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Short Changed

I enjoyed the sense of change that I got out of this month’s short stories. They capture a lot about change in a very short space.

In Camille Alexa’s slipstream piece “Girl-Shaped Jar,” a woman who needs to change makes a decision to do so and follows through on it. Her choice of changes is not what I would have expected. This is one of those stories that has an unreal premise but feels real in its execution.

Nikki Loftin’s fantasy “Change” contains even more dramatic changes in a young woman — nominal woman? estwhile woman? — for whom doing something normal is the odd part of the story. I really like the heroine, and by the time I’m done with the story I wish her well at trying to be merely mundane.

Heather Kuehl provides a mainstream story that I’m running in honor of Memorial Day (Monday, May 30, here in the U.S.): “What Heroes Do”. I was in the Marines in the early 90s, right after Desert Storm; I never lost a loved one, but we had the continual awareness that our lives could be on the line at any moment. To all you in the service of our country and our allies, Semper Fidelis.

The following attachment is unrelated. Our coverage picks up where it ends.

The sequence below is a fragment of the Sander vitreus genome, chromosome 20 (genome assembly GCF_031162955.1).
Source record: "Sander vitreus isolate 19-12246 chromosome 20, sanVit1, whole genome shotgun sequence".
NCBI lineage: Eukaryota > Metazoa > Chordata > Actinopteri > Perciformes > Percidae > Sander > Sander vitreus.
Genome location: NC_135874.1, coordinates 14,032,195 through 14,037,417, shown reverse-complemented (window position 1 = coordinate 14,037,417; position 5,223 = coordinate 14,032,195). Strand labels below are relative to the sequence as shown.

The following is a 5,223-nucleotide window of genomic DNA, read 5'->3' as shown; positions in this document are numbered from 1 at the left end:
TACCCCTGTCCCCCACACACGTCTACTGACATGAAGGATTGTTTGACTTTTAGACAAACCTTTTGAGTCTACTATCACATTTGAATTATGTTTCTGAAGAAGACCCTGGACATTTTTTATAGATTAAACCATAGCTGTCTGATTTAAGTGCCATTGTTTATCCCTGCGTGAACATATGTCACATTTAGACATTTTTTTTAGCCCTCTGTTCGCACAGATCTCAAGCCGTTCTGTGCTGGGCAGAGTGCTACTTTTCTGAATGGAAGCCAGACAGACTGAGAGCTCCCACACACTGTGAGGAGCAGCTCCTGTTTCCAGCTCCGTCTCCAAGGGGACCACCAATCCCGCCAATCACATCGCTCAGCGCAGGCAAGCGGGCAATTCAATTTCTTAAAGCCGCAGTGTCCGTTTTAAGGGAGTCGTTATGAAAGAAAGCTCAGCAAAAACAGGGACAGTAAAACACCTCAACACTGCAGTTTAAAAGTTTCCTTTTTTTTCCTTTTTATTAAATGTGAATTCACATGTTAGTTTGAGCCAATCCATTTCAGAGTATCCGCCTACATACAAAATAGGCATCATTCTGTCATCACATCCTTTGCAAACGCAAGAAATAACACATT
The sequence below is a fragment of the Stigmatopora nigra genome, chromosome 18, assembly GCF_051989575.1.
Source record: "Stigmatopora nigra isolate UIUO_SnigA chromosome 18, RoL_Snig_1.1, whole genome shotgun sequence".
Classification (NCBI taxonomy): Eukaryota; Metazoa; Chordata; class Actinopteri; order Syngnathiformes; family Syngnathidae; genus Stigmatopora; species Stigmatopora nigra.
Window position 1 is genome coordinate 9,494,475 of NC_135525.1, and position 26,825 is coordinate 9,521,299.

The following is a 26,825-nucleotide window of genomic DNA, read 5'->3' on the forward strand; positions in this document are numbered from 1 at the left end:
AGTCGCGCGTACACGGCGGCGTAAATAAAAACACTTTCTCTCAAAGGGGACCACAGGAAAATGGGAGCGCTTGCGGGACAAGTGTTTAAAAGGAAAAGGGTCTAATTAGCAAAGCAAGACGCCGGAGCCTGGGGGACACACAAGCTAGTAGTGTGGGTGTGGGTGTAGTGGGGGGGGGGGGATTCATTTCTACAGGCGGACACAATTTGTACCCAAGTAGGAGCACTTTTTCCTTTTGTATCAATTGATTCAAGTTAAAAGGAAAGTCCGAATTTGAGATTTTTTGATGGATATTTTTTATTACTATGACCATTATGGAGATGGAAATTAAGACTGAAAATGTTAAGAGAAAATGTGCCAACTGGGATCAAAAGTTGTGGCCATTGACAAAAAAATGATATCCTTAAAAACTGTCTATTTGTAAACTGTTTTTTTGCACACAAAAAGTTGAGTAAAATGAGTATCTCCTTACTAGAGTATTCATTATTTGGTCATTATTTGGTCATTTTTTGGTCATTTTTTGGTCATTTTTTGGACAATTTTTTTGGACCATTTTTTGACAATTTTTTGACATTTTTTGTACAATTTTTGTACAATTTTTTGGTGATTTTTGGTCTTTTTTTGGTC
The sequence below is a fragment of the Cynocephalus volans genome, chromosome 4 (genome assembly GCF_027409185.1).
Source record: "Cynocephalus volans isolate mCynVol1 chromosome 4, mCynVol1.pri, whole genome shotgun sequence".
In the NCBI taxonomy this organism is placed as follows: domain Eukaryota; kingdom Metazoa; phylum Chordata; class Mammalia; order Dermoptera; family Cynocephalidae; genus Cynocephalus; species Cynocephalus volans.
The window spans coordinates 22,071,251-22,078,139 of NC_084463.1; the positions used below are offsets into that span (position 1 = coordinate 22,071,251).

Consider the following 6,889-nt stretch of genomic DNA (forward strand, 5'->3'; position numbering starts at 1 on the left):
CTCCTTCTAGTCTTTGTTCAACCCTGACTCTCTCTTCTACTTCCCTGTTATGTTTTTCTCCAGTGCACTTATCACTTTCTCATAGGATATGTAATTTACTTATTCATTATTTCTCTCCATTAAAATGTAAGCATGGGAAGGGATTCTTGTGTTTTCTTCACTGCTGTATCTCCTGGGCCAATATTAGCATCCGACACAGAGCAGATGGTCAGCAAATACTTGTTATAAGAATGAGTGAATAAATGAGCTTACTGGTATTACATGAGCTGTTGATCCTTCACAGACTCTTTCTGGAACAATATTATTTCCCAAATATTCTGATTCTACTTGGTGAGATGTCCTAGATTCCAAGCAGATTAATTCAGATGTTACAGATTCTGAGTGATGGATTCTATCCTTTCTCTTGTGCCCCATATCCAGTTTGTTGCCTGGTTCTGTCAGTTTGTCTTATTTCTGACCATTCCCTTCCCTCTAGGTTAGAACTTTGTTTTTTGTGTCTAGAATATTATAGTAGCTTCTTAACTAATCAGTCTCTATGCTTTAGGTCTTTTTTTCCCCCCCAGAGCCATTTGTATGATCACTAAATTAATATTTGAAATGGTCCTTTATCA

Our Classic Flash this month is from the inimitable and Kate Chopin, “Doctor Chevalier’s Lie”. There’s an intensity in the interaction of these three characters, namely the doctor, the suicide, and society. The use of passive voice at the end might be, for me, the most touching part: “Shoulders were shrugged.”

Bruce Holland Rogers continues his series with “Tea Party Rules.” Don’t worry, he’s not getting political; he discusses the story contract. Excellent, as always.

Please enjoy the stories, and remember, comments are like gold to authors.

 

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